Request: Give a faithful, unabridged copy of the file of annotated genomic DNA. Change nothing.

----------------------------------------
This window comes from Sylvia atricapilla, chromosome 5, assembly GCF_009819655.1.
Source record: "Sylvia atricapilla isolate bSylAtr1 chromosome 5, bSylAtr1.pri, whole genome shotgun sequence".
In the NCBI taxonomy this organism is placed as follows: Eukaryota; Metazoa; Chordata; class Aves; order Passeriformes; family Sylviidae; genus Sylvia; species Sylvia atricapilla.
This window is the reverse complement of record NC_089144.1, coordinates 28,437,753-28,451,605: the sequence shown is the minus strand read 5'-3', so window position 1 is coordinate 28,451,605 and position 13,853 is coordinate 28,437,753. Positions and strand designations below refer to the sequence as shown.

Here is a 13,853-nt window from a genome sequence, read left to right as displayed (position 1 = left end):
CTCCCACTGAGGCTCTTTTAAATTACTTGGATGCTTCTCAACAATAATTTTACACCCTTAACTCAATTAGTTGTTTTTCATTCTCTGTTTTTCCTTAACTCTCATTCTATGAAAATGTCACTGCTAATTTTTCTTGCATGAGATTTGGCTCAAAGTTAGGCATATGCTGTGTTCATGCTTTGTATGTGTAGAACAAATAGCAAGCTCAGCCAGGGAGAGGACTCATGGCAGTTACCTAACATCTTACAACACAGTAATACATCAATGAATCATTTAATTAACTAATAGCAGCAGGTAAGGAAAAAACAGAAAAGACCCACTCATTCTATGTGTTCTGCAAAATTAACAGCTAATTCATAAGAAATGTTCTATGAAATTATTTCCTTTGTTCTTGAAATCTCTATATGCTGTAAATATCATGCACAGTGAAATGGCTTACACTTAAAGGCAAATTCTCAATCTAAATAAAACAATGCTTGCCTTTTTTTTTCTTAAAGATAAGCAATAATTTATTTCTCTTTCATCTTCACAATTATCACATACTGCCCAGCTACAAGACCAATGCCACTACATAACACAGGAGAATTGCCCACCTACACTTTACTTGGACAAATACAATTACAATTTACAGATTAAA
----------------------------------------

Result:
This window comes from Sylvia atricapilla, chromosome 5, assembly GCF_009819655.1.
Source record: "Sylvia atricapilla isolate bSylAtr1 chromosome 5, bSylAtr1.pri, whole genome shotgun sequence".
In the NCBI taxonomy this organism is placed as follows: Eukaryota; Metazoa; Chordata; class Aves; order Passeriformes; family Sylviidae; genus Sylvia; species Sylvia atricapilla.
This window is the reverse complement of record NC_089144.1, coordinates 28,437,753-28,451,605: the sequence shown is the minus strand read 5'-3', so window position 1 is coordinate 28,451,605 and position 13,853 is coordinate 28,437,753. Positions and strand designations below refer to the sequence as shown.

Here is a 13,853-nt window from a genome sequence, read left to right as displayed (position 1 = left end):
CTCCCACTGAGGCTCTTTTAAATTACTTGGATGCTTCTCAACAATAATTTTACACCCTTAACTCAATTAGTTGTTTTTCATTCTCTGTTTTTCCTTAACTCTCATTCTATGAAAATGTCACTGCTAATTTTTCTTGCATGAGATTTGGCTCAAAGTTAGGCATATGCTGTGTTCATGCTTTGTATGTGTAGAACAAATAGCAAGCTCAGCCAGGGAGAGGACTCATGGCAGTTACCTAACATCTTACAACACAGTAATACATCAATGAATCATTTAATTAACTAATAGCAGCAGGTAAGGAAAAAACAGAAAAGACCCACTCATTCTATGTGTTCTGCAAAATTAACAGCTAATTCATAAGAAATGTTCTATGAAATTATTTCCTTTGTTCTTGAAATCTCTATATGCTGTAAATATCATGCACAGTGAAATGGCTTACACTTAAAGGCAAATTCTCAATCTAAATAAAACAATGCTTGCCTTTTTTTTTCTTAAAGATAAGCAATAATTTATTTCTCTTTCATCTTCACAATTATCACATACTGCCCAGCTACAAGACCAATGCCACTACATAACACAGGAGAATTGCCCACCTACACTTTACTTGGACAAATACAATTACAATTTACAGATTAAA